Clare Henry lives and works in Star City which is a winter ski resort in the mountains in Utah. Along with her grandfather, Chester, she run a business mending typewriters and restoring old books. A friend and neighbour, Mirabelle, brings her antique typewriter into the shop for Clare to mend the L, which doesn't work. A man they later refer to as 'leather-man', because of his clothes, comes into the shop and demands to be given said typewriter. He gets very angry when Clare refuses point blank to hand it over. Next day the man's dead body is discovered in the alley behind her shop. Because Clare had worked late that night and fallen asleep in the shop she finds she's a suspect... not good when your best friend, Jodie, is a police woman. It's up to Clare to try to establish her innocence by discovering what secrets an old typewriter holds that are worth killing for.
Paige Shelton is a new author to me, I don't think I'd even noticed the author on Goodreads. Then nakeisha, whose whose opinion I trust, recommended To Helvetica and Back and I'm so glad she did because I really enjoyed it. It was quirky and fun and the Utah setting attracted me as it's not generally a place where books are set. (Well, there must be a few but they're not so noticeable here in the UK.) There's a bit of history about the mining in the area, a bit of geology, a little bit of romance, and a good mystery, the background to which kept my interest well. I also liked the restoring of rare books angle and details about how it's all done. There's one more book in this series, Bookman Dead Style, which I'll read but I also downloaded to my Kindle, The Cracked Spine: A Scottish Bookshop Mystery by the same author. Books and Scotland... what's not to love about that?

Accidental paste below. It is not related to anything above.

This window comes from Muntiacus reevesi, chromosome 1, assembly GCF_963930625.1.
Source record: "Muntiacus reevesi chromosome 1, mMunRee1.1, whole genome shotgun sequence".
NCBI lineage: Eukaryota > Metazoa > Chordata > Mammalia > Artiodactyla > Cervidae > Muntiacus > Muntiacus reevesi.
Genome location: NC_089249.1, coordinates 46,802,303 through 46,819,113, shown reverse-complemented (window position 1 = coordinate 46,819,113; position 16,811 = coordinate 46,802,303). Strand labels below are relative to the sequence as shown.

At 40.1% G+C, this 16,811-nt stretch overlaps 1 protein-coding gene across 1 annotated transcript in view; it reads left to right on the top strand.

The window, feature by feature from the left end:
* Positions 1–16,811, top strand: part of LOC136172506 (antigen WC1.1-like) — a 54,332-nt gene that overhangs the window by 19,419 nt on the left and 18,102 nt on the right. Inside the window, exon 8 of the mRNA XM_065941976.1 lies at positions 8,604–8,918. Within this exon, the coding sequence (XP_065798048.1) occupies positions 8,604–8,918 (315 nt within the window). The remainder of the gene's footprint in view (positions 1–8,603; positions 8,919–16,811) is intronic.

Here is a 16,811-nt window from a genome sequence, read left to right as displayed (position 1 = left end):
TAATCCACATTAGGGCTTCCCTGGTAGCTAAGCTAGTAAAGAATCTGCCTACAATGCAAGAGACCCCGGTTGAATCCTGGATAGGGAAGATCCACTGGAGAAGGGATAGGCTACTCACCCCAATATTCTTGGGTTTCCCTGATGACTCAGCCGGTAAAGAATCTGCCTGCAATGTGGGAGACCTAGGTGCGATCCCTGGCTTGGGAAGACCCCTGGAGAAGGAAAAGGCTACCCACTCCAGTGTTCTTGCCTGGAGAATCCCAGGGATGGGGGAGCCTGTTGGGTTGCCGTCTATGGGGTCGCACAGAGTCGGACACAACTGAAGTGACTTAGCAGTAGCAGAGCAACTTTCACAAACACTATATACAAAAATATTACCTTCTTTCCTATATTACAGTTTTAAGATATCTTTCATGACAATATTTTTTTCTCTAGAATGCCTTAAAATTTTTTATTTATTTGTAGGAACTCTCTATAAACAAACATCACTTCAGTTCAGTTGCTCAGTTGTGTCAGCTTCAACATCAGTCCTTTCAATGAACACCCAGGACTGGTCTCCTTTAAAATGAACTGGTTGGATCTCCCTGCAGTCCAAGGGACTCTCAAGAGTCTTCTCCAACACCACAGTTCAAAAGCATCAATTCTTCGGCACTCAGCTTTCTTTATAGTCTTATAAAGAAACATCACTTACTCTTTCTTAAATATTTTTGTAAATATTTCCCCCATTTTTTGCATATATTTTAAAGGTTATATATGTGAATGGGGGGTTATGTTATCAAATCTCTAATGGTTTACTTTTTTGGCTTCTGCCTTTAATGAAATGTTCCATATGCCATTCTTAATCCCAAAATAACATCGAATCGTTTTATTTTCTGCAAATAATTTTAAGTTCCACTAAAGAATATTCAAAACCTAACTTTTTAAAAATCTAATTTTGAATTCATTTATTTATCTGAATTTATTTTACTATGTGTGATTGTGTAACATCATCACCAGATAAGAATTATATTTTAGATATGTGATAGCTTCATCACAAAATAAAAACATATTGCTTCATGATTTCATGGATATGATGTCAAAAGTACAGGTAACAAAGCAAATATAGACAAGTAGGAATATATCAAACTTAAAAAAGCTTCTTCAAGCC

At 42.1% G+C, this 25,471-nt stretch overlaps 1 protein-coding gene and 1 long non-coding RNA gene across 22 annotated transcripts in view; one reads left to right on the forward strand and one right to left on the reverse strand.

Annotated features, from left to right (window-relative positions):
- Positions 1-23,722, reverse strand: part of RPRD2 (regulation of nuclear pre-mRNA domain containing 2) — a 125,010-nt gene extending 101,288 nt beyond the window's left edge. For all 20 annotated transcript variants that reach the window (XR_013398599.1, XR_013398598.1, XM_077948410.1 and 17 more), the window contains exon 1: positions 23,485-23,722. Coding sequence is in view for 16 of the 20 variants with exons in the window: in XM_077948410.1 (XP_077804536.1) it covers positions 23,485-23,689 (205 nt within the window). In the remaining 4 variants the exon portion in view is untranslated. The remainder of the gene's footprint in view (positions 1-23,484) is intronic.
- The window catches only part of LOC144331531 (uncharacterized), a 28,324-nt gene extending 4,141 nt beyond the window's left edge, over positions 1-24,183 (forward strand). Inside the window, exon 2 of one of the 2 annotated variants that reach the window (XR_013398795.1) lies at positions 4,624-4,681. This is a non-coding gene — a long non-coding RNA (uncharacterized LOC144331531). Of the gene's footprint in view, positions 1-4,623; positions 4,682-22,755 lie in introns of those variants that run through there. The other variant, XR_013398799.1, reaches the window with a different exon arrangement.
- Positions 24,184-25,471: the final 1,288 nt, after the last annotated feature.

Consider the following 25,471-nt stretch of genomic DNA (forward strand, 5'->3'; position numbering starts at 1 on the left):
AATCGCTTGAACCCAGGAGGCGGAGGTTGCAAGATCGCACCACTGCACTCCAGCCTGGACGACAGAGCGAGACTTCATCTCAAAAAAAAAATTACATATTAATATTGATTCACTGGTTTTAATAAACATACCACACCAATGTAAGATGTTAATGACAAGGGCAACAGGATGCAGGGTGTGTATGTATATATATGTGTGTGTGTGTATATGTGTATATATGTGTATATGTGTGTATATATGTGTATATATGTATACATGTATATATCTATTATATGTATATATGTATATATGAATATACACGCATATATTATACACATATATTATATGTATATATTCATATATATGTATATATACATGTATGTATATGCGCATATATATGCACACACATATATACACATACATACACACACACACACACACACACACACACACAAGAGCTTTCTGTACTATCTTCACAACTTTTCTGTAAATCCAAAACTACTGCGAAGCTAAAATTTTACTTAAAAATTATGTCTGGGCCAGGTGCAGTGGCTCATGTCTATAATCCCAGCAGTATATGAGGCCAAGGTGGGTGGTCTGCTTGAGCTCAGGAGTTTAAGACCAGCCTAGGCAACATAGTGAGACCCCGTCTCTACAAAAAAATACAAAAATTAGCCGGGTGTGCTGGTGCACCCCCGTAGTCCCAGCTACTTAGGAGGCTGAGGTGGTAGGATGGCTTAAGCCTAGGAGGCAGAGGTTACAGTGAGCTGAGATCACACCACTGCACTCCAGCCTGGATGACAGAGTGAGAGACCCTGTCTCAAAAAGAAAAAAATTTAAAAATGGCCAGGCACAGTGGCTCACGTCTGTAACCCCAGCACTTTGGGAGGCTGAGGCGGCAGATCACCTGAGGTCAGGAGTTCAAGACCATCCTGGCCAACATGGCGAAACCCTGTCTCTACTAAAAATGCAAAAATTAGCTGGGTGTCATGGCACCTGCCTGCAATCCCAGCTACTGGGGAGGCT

Lastly, The Brutal Telling by Louise Penny, book five in the Armand Gamache series.
Chief Inspector Gamache and his team are called in when a body is discovered in the bistro in the village of Three Pines in rural Quebec. The dead man has been bludgeoned to death but no one has any idea who he is or how he came to be there. Gabri and Olivier, the gay couple who run the bistro, certainly have no idea. Gamache has no clue where to start with solving this murder but slowly he begins to realise that several of the villagers are holding something back, keeping secrets. People he thought he knew, considered friends, are perhaps not what he thought they were. But could they be murderers?
This is my favourite Gamache book so far, and that's not to denigrate the first four books either. This one was just a bit special. The cast is the usual one of Gamache's team, Beauvoir, Lacoste and a new young chap, Morin, and the various villagers we've come to know, husband and wife artists Peter and Clara, Gabri and Olivier who own the bistro, book shop owner, Myrna, eccentric Ruth and her duck, Rosa, and so on. A couple of new families have moved into the village so they add to the mix... and suspects. What's interesting about this book is the complicated plot. Who was the dead man? What's his story? Gamache really struggles to find answers. There are literary connections, cold war connections, Gamache even ends up on Queen Charlotte Island off the coast of British Colombia at one point. I felt Louise Pennty created a wierdness about the story that was almost supernatural, the creepy atmosphere quite got to me but I loved it. It's full of secrets and hidden histories and motives... so many layers. I hadn't a clue who the culprit was until the end. And the writing, well that was just sublime. I wish I could have given it more than five out of five on Goodreads. LOL
Both these books qualify for the Where are you Reading? challenge that's being hosted by Book Dragon's Lair. To Helvetica and Back under 'U' for Utah and The Brutal Telling under 'Q' for Quebec. Two quite difficult letters covered there. I'm still eyeing up that X though...